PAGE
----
Hamas Leader Heads to Egypt for Rare Talks

Freed Palestinian prisoner Palestinian Yehiye Sinwar, a founder of Hamas' military wing, talks during a rally in Khan Younis, southern Gaza Strip, Friday, Oct. 21, 2011. Sinwar, a founder of Hamas' military wing, served almost 25 years of four life sentences he was given for his role in the abduction …
AP/Hatem Moussa

GAZA CITY, Gaza Strip (AP) — Hamas’s newly chosen leader in the Gaza Strip on Sunday traveled to Cairo for talks with Egyptian security officials, in the first high-level meeting between the sides in months, a Hamas official said.

The delegation left through the Rafah border crossing, which was opened Sunday for the group to cross. The border is mostly closed for the 2 million residents of Gaza, part of an Israeli and Egyptian blockade. Israel and Egypt have enforced the blockade, citing security reasons, since the Hamas terror group seized control of Gaza a decade ago.

Salah Bardaweel, a Hamas spokesman, said the delegation will discuss the humanitarian situation in Gaza under the blockade, Egypt’s role in improving conditions and the need to open Rafah crossing for Palestinian travelers.

Bardaweel said the three-member delegation was led by Yahya Sinwar, Hamas’s newly chosen leader in Gaza, the group’s stronghold. Sinwar, a member of the terror group’s military wing, is second in rank only to the new supreme leader, Ismail Haniyeh, who also is based in Gaza.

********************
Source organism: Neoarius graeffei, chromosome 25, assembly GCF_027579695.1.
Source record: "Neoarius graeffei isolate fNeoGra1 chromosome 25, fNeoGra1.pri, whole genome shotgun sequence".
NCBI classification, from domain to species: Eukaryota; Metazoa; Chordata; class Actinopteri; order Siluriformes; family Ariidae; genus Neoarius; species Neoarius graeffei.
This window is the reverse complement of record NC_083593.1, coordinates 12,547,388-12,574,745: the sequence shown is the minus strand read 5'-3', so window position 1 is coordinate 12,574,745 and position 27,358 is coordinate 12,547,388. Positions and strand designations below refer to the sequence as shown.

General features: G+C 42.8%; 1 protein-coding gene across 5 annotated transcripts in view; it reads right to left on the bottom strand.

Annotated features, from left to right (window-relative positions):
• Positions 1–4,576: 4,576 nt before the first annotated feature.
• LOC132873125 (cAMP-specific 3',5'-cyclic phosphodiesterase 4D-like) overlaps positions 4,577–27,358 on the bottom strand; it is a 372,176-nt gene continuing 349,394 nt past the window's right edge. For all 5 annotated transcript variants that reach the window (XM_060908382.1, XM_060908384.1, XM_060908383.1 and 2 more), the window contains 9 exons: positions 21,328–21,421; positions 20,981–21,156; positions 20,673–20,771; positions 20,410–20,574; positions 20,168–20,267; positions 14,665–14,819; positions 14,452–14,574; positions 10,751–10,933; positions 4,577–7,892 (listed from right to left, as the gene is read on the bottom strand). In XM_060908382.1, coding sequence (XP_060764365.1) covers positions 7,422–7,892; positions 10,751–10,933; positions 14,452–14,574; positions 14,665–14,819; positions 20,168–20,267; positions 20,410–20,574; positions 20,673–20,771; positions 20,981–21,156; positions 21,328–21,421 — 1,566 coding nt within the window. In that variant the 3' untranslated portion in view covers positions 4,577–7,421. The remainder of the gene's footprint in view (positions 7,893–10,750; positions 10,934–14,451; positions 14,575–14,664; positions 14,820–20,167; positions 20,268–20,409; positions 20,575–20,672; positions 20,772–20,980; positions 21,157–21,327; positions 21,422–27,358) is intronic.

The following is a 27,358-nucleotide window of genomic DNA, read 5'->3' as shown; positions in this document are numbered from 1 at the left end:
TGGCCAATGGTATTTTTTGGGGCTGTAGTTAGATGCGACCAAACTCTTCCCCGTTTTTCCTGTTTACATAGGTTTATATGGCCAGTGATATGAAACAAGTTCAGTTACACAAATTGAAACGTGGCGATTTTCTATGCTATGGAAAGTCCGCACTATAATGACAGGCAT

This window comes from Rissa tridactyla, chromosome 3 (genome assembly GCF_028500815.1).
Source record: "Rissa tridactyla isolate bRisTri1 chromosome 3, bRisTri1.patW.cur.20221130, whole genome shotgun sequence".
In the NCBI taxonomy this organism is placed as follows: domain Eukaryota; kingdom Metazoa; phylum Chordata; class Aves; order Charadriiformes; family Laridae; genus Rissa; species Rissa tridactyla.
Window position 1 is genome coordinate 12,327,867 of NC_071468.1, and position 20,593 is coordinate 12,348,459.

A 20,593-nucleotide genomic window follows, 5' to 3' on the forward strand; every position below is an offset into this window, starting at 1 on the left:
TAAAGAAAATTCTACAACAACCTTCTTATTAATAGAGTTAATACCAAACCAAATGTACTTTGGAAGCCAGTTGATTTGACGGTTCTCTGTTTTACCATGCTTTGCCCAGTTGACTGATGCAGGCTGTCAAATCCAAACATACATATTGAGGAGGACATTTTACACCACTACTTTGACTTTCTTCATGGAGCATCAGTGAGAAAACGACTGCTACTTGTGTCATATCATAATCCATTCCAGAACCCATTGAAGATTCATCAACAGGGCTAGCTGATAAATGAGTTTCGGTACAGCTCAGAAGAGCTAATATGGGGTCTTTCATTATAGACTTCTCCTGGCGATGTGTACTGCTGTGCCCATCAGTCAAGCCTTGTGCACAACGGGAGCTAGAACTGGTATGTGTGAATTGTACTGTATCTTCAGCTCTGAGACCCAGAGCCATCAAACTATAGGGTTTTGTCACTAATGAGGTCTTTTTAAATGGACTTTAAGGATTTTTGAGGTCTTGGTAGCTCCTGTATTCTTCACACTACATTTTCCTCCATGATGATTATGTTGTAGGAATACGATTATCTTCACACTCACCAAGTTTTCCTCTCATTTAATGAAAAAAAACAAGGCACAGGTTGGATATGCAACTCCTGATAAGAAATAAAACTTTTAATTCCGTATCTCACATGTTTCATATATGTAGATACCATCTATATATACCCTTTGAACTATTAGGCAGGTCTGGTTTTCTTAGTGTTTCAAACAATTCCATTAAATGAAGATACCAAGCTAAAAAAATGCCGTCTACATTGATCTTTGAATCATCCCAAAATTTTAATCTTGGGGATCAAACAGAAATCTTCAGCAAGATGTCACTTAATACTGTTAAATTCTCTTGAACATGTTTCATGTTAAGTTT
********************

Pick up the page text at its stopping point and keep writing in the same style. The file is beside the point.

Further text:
Hamas and Egypt have had cool relations since Egypt’s Islamist president, Mohammed Morsi, was overthrown by the military in 2013. Morsi came from Hamas’ parent group, the Muslim Brotherhood.

Hamas has been trying to convince Egypt that it is a reliable security partner. It has deployed more troops along the border with Egypt’s northern Sinai region, where the Egyptian military is battling Islamic extremists.

But over the past month, at least four Gaza residents were killed while fighting alongside the Islamic State terror group’s Sinai affiliate, complicating Hamas’ reconciliation attempts.

Hamas made a gesture toward Egypt last month with a new policy document that dropped its longtime association with the Muslim Brotherhood and identified itself as a Palestinian movement fighting only against what it calls Israeli occupation.


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